New relationships are exciting. Chemistry is intoxicating and addictive.
The temptation to throw caution to the wind and dive in headfirst is powerful, but may not be the best idea. Taking things slow and ensuring a new partner is true blue may save a person from a traumatizing relationship.
Often it is impossible to tell whether a person is narcissistic initially. Most people want to make a good impression at the outset of a new relationship, so appearing caring and attentive is common. Yet, as the months pass, several signs may illuminate a partner’s toxic levels.
It is critical to note that alone and isolated, these 10 tendencies are easily excused and swept under the rug. People who are understanding routinely give a partner the benefit of the doubt, saying for example, “He’s having a bad day.” Although this extension of grace and empathy is important and necessary, if the empathy is rarely reciprocated and a person’s feelings are continually ignored, a red flag may exist.
If a partner routinely exhibits 7 out of the 10 habits, it may be important to recognize that he or she operates in an egocentric manner. Often a partner with a fragile ego unconsciously employs overactive defence mechanisms to protect a fragile sense of self. This may be deceptive because a partner acts confidently.
Yet, he or she may be compensating with inflated and unconscious defence mechanisms, such as narcissism, deflection, projection, victim stance, denial, idealization/devaluation, and projective identification.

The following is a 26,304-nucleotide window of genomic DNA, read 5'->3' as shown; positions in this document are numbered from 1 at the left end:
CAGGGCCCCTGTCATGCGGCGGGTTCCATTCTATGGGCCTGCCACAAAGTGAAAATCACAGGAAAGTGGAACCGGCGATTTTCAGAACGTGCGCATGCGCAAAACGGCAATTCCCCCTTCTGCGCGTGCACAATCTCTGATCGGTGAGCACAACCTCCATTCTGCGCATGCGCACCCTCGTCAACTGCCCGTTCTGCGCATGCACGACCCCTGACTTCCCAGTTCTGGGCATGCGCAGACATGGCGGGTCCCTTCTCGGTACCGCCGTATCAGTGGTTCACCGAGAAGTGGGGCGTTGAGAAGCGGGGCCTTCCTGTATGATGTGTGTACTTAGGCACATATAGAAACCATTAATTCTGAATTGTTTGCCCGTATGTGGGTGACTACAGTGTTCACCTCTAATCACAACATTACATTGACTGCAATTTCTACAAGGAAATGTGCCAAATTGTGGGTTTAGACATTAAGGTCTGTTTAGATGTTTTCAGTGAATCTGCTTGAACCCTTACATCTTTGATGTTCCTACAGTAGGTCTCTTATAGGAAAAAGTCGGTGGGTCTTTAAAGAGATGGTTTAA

Defence mechanisms are normal and necessary, yet when a defensive structure works to keep out anything that threatens a partner’s self-esteem, like accountability, remorse, self-awareness, empathy, humility, selflessness, and insight, the system is overbearing.
Like a force field, the defences work in unison to ward off any emotion which threatens the core. Unfortunately, this overarching defensive structure may be rooted in a person’s character and not easily altered.
Ironically, an impaired partner may be able to display some of these capabilities in situations outside of the relationship. For example, at work, a partner is accountable. Yet, within the context of interpersonal relationships, the partner is unable to take responsibility for himself or herself.
This may be confusing and tempt a person to blame himself or herself. Yet, this type of partner may have learned the dire consequences of avoiding accountability at work.
Thus, he or she is attempting to mitigate repercussions. He or she may not actually feel true remorse. Within the context of a relationship, however, the partner may unconsciously realize there are no “real” consequences because they can control and manipulate the person.
Observing the presence and theme of these 10 relational tendencies may unveil the true nature of a new partner.
Sadly, these characteristics may be entrenched and not easily remedied. Assessing a partner’s motivation is critical. A partner’s openness to counselling may be an important determining component.